The Sustainable Guide To Repurposing Your Old Bouquet

Sep 08, 2020

A bouquet delivery is easily one of the best gifts to give to someone. They’re not only beautiful, but they also have a lovely fragrance and are sometimes associated with special and meaningful occasions. However, as the days pass, the only thing these flowers can do is to wilt.

Yet, a bouquet has only lived half of its life before it starts to wilt – so don’t throw it out just yet! Take a look at some of the sustainable ways you can extend their usefulness with the resources you have at home.

Dried Flowers

The most straightforward approach to repurposing your old bouquet is to simply dry them! Whilst their petals may shrink and lose its colour over time, there’s still no doubt that these dried blooms still carry a beautiful and elegant sort of aesthetic, albeit rather rustic.

The simplest way you can dry out the bouquet is by hanging it upside down by tying the end with a string. Leave it somewhere dark and dry for 2-4 weeks. For those who have small bouquets of flowers, you can also opt to dry them flat by placing them in between pages of a book.

With the dried flowers, you can use them as decorations by placing them in frames or the like. They are also perfect sustainable substitutes to confetti, especially so if you have a huge volume of flowers. You can also try including using them in your baths.


The fragrance of these flowers will not disappear as soon as it wilts. A simple way to preserve this fragrance is to create your very own potpourri!

Prepare a sheet tray with parchment paper and place your flowers and individual petals on the tray. You may want to add in thin slices of citrus fruits or tuck in sprigs of lavender, rosemary or the like into the mix! Whole spices such as cinnamon sticks or cloves can give your potpourri a spicy scent, if you wish to give it another layer of texture. Next, add 10 drops of your favourite essential oil to one tablespoon of water, and sprinkle it over the ingredients. Pop the tray into the oven that you’ve preheated at 93˚C for at least 2 hours. Give it another spritz of essential oil, and you’re done! Gently mix the ingredients, put it in a bowl, and your home will be graced with a refreshing scent all day.

Natural Dyes

For those who are crafty, you can use these flowers to create botanical clothing dyes. As with anything art and craft, this approach requires a lot of trials of experimentation.

For one, you will need to know how to create dyebaths, which is relatively easy. Place your petals in a pot filled with water (1:3 accordingly), cover the pot and bring it to a boil. Afterwards, turn the stove down and let it simmer for an hour. Strain the dyebath with a strainer and add the fabric. Let it simmer for 30 minutes or longer, depending on how deep you want the colours to be, before removing it with a tong. Place it in a bowl to cool down and once it’s cool to the touch, rinse the fabric under warm water before drying it in the shade.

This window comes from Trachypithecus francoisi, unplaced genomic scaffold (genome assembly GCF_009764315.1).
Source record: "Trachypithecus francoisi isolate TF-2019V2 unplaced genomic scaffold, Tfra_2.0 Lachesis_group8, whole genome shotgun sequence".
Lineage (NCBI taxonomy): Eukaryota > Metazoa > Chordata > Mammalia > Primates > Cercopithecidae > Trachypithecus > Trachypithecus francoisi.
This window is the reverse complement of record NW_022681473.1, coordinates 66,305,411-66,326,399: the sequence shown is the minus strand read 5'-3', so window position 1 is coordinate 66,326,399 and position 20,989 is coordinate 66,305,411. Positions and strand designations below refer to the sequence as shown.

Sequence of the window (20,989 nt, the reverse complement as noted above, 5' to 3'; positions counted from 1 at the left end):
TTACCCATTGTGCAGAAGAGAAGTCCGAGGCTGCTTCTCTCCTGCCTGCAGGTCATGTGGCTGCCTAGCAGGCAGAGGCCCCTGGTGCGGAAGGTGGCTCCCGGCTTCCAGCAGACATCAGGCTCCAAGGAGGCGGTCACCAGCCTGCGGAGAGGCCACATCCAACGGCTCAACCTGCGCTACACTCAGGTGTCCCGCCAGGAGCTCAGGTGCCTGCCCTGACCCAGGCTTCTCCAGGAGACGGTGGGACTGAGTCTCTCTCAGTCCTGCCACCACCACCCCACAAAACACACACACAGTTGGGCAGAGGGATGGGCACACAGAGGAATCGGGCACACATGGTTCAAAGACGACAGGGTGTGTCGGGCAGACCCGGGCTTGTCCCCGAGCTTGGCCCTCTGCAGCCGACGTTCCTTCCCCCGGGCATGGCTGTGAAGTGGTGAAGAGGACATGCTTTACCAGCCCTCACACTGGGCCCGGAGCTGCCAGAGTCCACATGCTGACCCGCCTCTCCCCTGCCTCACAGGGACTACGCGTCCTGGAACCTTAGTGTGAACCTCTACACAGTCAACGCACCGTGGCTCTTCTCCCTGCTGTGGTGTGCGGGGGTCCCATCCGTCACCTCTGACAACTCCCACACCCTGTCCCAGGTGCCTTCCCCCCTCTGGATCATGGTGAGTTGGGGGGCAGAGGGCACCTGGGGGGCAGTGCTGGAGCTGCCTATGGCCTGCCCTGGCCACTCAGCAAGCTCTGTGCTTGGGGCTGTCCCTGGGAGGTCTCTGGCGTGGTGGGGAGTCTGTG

Before you start on the dyebath, you’d first need to mordant your textiles. Most botanical dyes require a mordant to bond the colour to the fabric. There are a few options to choose from, but alum and iron are considered to be the safest mordant to use. Be sure to exercise caution, even for substances that are deemed “less harmful”.

If you wish to manipulate the colours of the dye (lighter, darker or change it entirely), you can sprinkle in a modifier to the dyebath or the afterbath. Examples of modifiers include white vinegar, lemon juice and baking soda.

It’s no doubt a lot of work, but it is a constant source of entertainment and well worth a little experimentation with your family members, especially the younger ones!


Last and not least, composting is an excellent way to get rid of organic and biodegradable material. It’ll be even better if you have your own mini garden, as you’d be repurposing your wilting bouquet to support a new life.

Instead of throwing a bouquet as soon as it ceases to show signs of vitality, try your hand at something new and repurpose it! Even wilted, these flowers can continue to add beauty and sometimes, utility and practicality to your home for a long time.

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